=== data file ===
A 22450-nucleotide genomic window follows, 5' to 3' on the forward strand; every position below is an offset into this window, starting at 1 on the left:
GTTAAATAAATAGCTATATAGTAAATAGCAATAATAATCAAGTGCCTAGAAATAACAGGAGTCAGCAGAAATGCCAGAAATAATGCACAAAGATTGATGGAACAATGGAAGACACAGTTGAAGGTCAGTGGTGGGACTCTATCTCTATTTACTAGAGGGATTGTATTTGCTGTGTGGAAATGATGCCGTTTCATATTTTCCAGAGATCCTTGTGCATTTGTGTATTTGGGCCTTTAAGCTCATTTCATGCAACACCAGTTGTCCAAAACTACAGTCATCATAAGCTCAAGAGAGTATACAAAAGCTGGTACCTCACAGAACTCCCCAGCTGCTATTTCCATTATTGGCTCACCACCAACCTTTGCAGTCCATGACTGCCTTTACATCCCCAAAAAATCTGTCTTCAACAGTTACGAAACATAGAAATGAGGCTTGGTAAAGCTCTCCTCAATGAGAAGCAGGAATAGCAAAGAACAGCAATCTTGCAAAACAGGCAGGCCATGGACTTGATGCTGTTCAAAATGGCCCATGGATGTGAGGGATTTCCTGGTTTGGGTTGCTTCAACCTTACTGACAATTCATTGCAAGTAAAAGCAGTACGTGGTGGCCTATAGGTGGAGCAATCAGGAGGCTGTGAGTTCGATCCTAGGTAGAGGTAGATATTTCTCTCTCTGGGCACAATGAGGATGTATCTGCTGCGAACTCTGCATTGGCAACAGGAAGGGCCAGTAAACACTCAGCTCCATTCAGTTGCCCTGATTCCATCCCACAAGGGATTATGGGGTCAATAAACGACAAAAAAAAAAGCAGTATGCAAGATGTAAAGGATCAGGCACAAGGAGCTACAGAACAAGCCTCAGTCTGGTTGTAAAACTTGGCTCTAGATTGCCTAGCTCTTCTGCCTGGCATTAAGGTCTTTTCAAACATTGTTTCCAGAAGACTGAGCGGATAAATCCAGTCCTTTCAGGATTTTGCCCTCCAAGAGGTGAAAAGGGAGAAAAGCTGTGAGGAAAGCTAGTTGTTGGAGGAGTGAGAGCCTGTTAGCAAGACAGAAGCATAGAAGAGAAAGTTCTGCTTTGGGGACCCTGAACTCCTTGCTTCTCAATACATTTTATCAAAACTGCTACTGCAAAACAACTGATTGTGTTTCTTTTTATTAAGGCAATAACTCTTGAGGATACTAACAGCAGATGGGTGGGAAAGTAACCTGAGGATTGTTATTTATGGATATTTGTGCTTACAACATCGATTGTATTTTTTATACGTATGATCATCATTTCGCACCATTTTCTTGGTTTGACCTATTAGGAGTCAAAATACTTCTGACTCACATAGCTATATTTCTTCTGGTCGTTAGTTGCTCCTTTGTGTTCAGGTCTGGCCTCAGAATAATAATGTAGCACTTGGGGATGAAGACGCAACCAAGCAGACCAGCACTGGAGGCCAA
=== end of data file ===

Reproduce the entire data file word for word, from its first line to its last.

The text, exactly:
A 22450-nucleotide genomic window follows, 5' to 3' on the forward strand; every position below is an offset into this window, starting at 1 on the left:
GTTAAATAAATAGCTATATAGTAAATAGCAATAATAATCAAGTGCCTAGAAATAACAGGAGTCAGCAGAAATGCCAGAAATAATGCACAAAGATTGATGGAACAATGGAAGACACAGTTGAAGGTCAGTGGTGGGACTCTATCTCTATTTACTAGAGGGATTGTATTTGCTGTGTGGAAATGATGCCGTTTCATATTTTCCAGAGATCCTTGTGCATTTGTGTATTTGGGCCTTTAAGCTCATTTCATGCAACACCAGTTGTCCAAAACTACAGTCATCATAAGCTCAAGAGAGTATACAAAAGCTGGTACCTCACAGAACTCCCCAGCTGCTATTTCCATTATTGGCTCACCACCAACCTTTGCAGTCCATGACTGCCTTTACATCCCCAAAAAATCTGTCTTCAACAGTTACGAAACATAGAAATGAGGCTTGGTAAAGCTCTCCTCAATGAGAAGCAGGAATAGCAAAGAACAGCAATCTTGCAAAACAGGCAGGCCATGGACTTGATGCTGTTCAAAATGGCCCATGGATGTGAGGGATTTCCTGGTTTGGGTTGCTTCAACCTTACTGACAATTCATTGCAAGTAAAAGCAGTACGTGGTGGCCTATAGGTGGAGCAATCAGGAGGCTGTGAGTTCGATCCTAGGTAGAGGTAGATATTTCTCTCTCTGGGCACAATGAGGATGTATCTGCTGCGAACTCTGCATTGGCAACAGGAAGGGCCAGTAAACACTCAGCTCCATTCAGTTGCCCTGATTCCATCCCACAAGGGATTATGGGGTCAATAAACGACAAAAAAAAAAGCAGTATGCAAGATGTAAAGGATCAGGCACAAGGAGCTACAGAACAAGCCTCAGTCTGGTTGTAAAACTTGGCTCTAGATTGCCTAGCTCTTCTGCCTGGCATTAAGGTCTTTTCAAACATTGTTTCCAGAAGACTGAGCGGATAAATCCAGTCCTTTCAGGATTTTGCCCTCCAAGAGGTGAAAAGGGAGAAAAGCTGTGAGGAAAGCTAGTTGTTGGAGGAGTGAGAGCCTGTTAGCAAGACAGAAGCATAGAAGAGAAAGTTCTGCTTTGGGGACCCTGAACTCCTTGCTTCTCAATACATTTTATCAAAACTGCTACTGCAAAACAACTGATTGTGTTTCTTTTTATTAAGGCAATAACTCTTGAGGATACTAACAGCAGATGGGTGGGAAAGTAACCTGAGGATTGTTATTTATGGATATTTGTGCTTACAACATCGATTGTATTTTTTATACGTATGATCATCATTTCGCACCATTTTCTTGGTTTGACCTATTAGGAGTCAAAATACTTCTGACTCACATAGCTATATTTCTTCTGGTCGTTAGTTGCTCCTTTGTGTTCAGGTCTGGCCTCAGAATAATAATGTAGCACTTGGGGATGAAGACGCAACCAAGCAGACCAGCACTGGAGGCCAA